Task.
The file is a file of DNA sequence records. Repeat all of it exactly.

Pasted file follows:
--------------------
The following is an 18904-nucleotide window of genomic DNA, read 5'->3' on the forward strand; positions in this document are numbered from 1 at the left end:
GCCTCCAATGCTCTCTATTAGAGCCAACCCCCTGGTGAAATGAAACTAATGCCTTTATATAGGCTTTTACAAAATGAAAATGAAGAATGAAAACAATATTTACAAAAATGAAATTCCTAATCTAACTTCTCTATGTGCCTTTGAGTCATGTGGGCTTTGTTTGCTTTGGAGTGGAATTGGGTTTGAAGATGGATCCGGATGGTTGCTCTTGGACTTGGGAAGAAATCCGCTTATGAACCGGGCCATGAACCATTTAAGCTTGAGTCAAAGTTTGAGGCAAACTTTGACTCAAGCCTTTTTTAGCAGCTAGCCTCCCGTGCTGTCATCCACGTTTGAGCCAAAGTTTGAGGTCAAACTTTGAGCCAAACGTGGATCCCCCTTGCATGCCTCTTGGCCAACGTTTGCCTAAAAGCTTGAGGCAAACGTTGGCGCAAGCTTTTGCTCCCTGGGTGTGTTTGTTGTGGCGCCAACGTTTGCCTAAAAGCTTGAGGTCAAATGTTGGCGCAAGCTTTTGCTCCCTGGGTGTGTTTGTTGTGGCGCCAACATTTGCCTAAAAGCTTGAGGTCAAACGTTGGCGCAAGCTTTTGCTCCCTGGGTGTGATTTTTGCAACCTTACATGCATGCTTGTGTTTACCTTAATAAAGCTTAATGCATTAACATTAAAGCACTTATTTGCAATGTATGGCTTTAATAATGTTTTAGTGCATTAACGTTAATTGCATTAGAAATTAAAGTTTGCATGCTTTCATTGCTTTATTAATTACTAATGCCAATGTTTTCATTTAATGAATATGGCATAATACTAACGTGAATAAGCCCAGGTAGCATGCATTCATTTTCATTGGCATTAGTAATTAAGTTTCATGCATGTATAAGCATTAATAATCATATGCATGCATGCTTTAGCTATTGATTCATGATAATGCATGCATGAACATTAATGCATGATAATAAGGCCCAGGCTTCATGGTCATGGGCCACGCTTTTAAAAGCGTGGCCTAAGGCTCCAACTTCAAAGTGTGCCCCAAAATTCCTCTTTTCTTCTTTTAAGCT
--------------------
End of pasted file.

The following is an 18904-nucleotide window of genomic DNA, read 5'->3' on the forward strand; positions in this document are numbered from 1 at the left end:
GCCTCCAATGCTCTCTATTAGAGCCAACCCCCTGGTGAAATGAAACTAATGCCTTTATATAGGCTTTTACAAAATGAAAATGAAGAATGAAAACAATATTTACAAAAATGAAATTCCTAATCTAACTTCTCTATGTGCCTTTGAGTCATGTGGGCTTTGTTTGCTTTGGAGTGGAATTGGGTTTGAAGATGGATCCGGATGGTTGCTCTTGGACTTGGGAAGAAATCCGCTTATGAACCGGGCCATGAACCATTTAAGCTTGAGTCAAAGTTTGAGGCAAACTTTGACTCAAGCCTTTTTTAGCAGCTAGCCTCCCGTGCTGTCATCCACGTTTGAGCCAAAGTTTGAGGTCAAACTTTGAGCCAAACGTGGATCCCCCTTGCATGCCTCTTGGCCAACGTTTGCCTAAAAGCTTGAGGCAAACGTTGGCGCAAGCTTTTGCTCCCTGGGTGTGTTTGTTGTGGCGCCAACGTTTGCCTAAAAGCTTGAGGTCAAATGTTGGCGCAAGCTTTTGCTCCCTGGGTGTGTTTGTTGTGGCGCCAACATTTGCCTAAAAGCTTGAGGTCAAACGTTGGCGCAAGCTTTTGCTCCCTGGGTGTGATTTTTGCAACCTTACATGCATGCTTGTGTTTACCTTAATAAAGCTTAATGCATTAACATTAAAGCACTTATTTGCAATGTATGGCTTTAATAATGTTTTAGTGCATTAACGTTAATTGCATTAGAAATTAAAGTTTGCATGCTTTCATTGCTTTATTAATTACTAATGCCAATGTTTTCATTTAATGAATATGGCATAATACTAACGTGAATAAGCCCAGGTAGCATGCATTCATTTTCATTGGCATTAGTAATTAAGTTTCATGCATGTATAAGCATTAATAATCATATGCATGCATGCTTTAGCTATTGATTCATGATAATGCATGCATGAACATTAATGCATGATAATAAGGCCCAGGCTTCATGGTCATGGGCCACGCTTTTAAAAGCGTGGCCTAAGGCTCCAACTTCAAAGTGTGCCCCAAAATTCCTCTTTTCTTCTTTTAAGCT